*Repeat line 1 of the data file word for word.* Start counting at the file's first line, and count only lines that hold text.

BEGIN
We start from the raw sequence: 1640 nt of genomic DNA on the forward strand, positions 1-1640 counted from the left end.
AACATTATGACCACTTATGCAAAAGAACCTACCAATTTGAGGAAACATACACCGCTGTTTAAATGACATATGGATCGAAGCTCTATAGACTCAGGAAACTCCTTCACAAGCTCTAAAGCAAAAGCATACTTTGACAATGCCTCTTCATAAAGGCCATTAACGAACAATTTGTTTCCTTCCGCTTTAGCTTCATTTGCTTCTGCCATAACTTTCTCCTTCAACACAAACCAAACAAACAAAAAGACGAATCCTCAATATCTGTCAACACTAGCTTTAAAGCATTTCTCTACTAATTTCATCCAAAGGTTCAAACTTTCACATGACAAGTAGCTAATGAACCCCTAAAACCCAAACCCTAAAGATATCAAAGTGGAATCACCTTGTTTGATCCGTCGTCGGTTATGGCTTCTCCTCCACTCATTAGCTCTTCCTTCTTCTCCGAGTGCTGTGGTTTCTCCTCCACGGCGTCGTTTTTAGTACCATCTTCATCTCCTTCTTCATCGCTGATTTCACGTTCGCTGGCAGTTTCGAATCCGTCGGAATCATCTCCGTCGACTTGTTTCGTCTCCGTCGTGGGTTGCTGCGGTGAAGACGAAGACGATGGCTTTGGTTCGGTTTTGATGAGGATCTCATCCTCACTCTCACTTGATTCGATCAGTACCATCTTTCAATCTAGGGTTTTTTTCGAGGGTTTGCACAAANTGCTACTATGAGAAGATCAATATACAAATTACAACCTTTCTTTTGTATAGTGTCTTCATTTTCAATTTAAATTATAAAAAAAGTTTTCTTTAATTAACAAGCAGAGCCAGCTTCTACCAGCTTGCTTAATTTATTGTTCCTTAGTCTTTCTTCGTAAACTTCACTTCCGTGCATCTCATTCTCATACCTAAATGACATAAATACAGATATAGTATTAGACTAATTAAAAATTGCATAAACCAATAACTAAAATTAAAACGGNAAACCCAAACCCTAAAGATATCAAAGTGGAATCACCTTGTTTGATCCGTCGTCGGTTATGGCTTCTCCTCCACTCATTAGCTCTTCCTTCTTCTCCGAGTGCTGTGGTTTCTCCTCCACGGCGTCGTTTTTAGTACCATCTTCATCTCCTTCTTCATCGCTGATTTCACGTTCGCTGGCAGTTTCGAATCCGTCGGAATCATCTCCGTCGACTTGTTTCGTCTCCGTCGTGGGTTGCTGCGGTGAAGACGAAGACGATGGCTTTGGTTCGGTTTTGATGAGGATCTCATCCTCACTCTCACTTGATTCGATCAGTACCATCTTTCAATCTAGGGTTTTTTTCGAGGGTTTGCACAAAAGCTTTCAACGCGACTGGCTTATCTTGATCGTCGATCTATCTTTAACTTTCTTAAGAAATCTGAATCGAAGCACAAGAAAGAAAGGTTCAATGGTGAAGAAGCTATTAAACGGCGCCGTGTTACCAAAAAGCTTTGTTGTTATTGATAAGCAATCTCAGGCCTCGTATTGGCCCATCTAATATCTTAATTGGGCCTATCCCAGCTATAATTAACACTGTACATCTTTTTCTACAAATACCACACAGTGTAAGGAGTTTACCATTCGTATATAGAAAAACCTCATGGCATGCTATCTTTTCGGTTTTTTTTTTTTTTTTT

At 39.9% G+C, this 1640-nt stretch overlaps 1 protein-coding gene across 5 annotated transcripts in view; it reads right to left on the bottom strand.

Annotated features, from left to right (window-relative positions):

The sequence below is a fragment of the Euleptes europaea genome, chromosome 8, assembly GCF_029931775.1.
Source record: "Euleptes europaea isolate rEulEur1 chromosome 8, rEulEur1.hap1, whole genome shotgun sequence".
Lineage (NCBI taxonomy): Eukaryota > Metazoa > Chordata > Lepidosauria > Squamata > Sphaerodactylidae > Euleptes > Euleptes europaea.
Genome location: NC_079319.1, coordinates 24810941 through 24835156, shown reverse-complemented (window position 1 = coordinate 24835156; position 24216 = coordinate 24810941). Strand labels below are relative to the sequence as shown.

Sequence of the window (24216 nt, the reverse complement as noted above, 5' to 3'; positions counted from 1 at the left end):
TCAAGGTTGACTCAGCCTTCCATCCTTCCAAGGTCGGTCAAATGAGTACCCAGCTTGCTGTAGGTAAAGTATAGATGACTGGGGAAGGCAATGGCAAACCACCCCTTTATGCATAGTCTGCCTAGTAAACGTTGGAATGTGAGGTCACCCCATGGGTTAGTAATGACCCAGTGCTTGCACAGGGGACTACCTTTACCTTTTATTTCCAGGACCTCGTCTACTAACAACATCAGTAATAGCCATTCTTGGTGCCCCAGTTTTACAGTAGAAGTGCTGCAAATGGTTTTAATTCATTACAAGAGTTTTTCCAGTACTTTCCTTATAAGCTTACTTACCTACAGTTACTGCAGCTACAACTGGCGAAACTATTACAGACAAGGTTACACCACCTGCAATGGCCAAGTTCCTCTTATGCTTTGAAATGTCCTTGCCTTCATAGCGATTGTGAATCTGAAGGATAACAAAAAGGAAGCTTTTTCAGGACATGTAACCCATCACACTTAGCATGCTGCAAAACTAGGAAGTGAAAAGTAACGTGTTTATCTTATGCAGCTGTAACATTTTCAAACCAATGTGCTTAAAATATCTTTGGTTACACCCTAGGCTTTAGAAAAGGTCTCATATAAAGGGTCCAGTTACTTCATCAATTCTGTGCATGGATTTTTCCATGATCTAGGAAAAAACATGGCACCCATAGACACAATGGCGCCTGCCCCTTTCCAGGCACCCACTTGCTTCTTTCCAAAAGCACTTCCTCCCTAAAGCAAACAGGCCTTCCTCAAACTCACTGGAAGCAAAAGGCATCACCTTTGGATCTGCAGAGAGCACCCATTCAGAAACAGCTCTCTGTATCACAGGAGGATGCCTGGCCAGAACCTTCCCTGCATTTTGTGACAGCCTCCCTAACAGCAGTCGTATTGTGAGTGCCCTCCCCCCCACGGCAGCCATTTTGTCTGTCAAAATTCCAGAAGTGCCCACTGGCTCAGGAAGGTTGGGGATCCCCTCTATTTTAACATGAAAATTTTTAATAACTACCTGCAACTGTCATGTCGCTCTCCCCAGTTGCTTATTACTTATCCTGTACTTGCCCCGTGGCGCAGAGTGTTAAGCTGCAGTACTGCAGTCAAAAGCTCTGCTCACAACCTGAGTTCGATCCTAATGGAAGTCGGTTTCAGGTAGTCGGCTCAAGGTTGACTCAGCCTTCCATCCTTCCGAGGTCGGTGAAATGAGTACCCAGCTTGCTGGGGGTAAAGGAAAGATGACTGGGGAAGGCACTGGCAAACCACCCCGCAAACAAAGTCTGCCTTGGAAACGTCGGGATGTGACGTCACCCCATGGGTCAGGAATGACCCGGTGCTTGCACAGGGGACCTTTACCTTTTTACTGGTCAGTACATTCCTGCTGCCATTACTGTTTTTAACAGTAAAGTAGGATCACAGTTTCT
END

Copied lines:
We start from the raw sequence: 1640 nt of genomic DNA on the forward strand, positions 1-1640 counted from the left end.